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New Study Finds U.S. Space Force Needs Counter-Space Weapons to Deter War with China


Last week, a new report released by the Mitchell Institute for Aerospace Studies found the United States Space Force requires new offensive weapons and sophisticated defense to counter China's increasing deployment of space arms against the American military in a potential conflict.

According to researchers, the U.S. military has ignored the idea of deploying space weapons since the end of the Cold War. The report explains that the U.S. must "take urgent action to respond to this mounting threat or risk losing its ability to deter Chinese aggression and maintain peace in key regions around the globe."

The report, written by retired Space Force Colonel Charles Galbreath, a former U.S. Space Force operator who was the deputy chief technology and innovation officer at the Space Fore headquarters, explained that the Biden administration's efforts on diplomacy and push to eek norms of space behavior between Washington and Beijing are not enough to deter conflict, given that China understands the vulnerability of U.S. satellites.

Galbreath said that U.S. combatant commanders should "have a wide range of options for offensive counter space operations to defeat space-enabled attacks in the event of a major conflict with China."

The report did stop short of calling for deploying ground-based anti-satellite missiles, arguing instead for the Space Force to have weapons that could "responsibly" attack or disable Bejing's military satellites. Galbreath recommended weapons, including ground and space-based lasers, jammers, and other-directed energy systems, along with better defenses for satellites, including larger fuel tanks.

Galbreath told the Washington Times that hostile American regimes, including Russia and China, have "deployed counter space capabilities specifically to attack U.S. space systems."

The former Space Force Colonel explained that America must "respond in a credible and proportional manner."

Galbreath told the Washington Times that while efforts to create norms of responsible behavior, improve space domain awareness, and increase resilience were "necessary," they were "insufficient" at stopping potential enemies from attacking U.S. space capabilities.

The report also warned that debris in space could provide a series of collisions of satellites in low-Earth orbit known as the Kessler syndrome, which occurred after a Chinese anti-satellite missile test in 2007 led to a large field of high-speed orbiting debris that threatened spacecraft. In 2022, the Biden administration announced a unilateral imposition moratorium on anti-satellite missile tests to prevent the cause of space debris.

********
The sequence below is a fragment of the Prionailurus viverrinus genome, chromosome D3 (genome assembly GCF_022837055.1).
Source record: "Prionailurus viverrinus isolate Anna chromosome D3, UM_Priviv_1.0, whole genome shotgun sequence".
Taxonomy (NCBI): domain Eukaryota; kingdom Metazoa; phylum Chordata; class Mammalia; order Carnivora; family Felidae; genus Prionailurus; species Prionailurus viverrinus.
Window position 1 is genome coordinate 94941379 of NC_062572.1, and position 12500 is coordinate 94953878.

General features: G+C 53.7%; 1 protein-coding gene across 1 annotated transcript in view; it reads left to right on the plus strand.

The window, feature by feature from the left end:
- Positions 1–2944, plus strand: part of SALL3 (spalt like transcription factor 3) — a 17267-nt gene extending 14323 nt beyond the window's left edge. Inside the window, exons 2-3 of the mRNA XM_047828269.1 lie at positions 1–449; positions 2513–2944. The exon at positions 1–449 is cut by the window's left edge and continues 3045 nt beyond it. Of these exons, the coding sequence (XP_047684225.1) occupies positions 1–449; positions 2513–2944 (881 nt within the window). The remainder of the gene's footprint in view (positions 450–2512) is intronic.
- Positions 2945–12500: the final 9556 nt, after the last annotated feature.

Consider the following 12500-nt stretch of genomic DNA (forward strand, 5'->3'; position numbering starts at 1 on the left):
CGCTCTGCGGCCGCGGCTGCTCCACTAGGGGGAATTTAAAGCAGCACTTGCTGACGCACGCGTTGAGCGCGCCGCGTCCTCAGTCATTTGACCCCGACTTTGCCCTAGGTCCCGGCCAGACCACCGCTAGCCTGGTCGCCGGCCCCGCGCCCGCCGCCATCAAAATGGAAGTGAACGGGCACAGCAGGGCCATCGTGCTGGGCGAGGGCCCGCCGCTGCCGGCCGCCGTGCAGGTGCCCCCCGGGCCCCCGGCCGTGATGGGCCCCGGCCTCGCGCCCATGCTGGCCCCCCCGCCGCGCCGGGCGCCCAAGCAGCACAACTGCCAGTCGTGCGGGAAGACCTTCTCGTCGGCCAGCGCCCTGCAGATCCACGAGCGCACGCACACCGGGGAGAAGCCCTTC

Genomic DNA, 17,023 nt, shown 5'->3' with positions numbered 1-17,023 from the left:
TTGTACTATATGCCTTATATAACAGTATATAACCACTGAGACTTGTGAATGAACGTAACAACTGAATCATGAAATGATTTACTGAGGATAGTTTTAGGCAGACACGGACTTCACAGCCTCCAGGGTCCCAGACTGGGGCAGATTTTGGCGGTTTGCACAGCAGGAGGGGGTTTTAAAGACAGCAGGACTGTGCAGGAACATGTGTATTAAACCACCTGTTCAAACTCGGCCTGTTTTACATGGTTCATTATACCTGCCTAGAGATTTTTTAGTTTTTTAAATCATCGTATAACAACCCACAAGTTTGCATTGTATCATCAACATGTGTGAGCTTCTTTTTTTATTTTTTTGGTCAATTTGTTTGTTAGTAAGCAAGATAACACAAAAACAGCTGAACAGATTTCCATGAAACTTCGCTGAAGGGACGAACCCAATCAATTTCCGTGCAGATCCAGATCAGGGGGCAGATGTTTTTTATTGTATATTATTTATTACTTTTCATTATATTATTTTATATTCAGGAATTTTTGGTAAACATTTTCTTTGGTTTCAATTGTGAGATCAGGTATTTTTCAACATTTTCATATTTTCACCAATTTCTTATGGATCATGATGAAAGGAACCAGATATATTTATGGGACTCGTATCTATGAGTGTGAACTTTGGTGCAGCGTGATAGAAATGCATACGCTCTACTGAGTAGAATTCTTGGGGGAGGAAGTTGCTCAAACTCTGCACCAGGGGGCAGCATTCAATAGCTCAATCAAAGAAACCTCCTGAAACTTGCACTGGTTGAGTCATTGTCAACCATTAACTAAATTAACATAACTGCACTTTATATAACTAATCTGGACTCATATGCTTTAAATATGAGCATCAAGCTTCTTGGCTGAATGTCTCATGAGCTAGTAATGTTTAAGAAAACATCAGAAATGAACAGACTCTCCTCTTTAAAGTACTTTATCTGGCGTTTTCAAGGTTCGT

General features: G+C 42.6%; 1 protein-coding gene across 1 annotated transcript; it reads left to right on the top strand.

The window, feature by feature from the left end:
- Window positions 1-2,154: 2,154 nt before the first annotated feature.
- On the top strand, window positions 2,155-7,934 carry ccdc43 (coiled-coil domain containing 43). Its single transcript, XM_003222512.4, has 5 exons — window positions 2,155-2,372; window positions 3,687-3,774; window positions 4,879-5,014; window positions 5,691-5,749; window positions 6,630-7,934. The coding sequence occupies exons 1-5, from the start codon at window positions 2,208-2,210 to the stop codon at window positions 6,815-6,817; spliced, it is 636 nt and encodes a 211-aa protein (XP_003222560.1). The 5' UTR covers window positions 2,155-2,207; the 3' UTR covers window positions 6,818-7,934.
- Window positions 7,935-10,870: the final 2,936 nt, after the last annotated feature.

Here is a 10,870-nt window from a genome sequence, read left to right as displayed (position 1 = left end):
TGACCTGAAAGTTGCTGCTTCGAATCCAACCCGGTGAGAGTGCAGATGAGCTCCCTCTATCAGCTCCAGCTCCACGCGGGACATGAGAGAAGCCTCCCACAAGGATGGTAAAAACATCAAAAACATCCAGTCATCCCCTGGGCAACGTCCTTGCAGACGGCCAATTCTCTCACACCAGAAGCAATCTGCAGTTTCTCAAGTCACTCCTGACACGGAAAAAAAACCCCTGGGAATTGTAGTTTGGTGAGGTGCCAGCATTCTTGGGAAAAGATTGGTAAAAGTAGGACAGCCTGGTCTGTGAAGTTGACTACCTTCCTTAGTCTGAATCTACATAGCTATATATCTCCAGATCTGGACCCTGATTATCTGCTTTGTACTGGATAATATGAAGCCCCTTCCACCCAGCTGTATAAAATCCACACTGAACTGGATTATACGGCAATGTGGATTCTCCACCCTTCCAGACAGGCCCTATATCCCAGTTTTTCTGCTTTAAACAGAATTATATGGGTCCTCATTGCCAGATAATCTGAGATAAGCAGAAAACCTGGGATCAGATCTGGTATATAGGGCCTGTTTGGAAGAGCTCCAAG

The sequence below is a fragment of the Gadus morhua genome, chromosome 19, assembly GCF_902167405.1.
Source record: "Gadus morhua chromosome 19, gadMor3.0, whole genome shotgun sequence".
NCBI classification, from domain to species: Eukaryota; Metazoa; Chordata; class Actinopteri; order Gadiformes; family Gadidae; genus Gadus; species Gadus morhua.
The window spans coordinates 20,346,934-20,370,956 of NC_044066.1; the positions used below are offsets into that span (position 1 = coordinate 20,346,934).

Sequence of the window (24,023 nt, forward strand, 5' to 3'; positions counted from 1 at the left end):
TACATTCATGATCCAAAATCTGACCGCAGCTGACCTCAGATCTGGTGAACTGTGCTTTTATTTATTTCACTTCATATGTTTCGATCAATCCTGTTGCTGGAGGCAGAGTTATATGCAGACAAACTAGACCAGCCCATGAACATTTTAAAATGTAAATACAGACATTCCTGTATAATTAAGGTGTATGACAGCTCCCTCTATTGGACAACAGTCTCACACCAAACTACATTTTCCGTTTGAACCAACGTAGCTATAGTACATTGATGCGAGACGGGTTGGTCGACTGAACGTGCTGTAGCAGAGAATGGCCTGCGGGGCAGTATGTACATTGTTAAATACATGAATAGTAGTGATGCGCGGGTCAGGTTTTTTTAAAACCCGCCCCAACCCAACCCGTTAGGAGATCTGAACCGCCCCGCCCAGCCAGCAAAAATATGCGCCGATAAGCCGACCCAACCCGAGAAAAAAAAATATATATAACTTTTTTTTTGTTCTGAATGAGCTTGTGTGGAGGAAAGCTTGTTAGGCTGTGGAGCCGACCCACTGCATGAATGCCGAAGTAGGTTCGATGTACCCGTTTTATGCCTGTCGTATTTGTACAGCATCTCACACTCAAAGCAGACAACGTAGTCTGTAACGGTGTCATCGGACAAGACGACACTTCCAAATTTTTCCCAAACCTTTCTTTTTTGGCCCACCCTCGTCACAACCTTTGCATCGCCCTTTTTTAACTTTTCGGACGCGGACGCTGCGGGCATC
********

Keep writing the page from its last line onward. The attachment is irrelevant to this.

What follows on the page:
Despite America's recent moratorium on such military tests, China and Russia continue to engage in such action.

According to Galbreath, China has built an array of offensive space weapons, including ground-launched missiles that can hit U.S. satellites in all orbits, satellites with robotic arms to maneuver and destroy satellites, lasers, jammers, and advanced cyber weaponry that can target satellites, and ground links.

According to the report, the Space Force jammer used by the U.S. Space Force will "not effectively protect U.S. space capabilities, nor does it have the capacity to hold the increasing number of Chinese space capabilities at risk."

The report, instead, calls for "responsible counter-space campaigning."

In the last decade, experts like Galbreath and others have noted China's increasing military buildup among its ground forces, air force, and navy, thanks to Beijing's economy and its alliances with anti-American regimes, including Russia and the Islamic Republic of Iran.

China has grown its military presence in space warfare through its People's Liberation Army (PLA), creating weaponry such as satellite equipment with powerful lasers and microwave guns to disrupt satellites.

Since 2001, the PLA has improved its hypersonic missile capabilities, creating a fractional orbital bombardment system to destroy ground targets.

Galbreath said that the U.S. must act quickly to develop and deploy counter-space systems, or it would destroy America's "deterrent posture and place our military at increased risk," he told the Washington Times.

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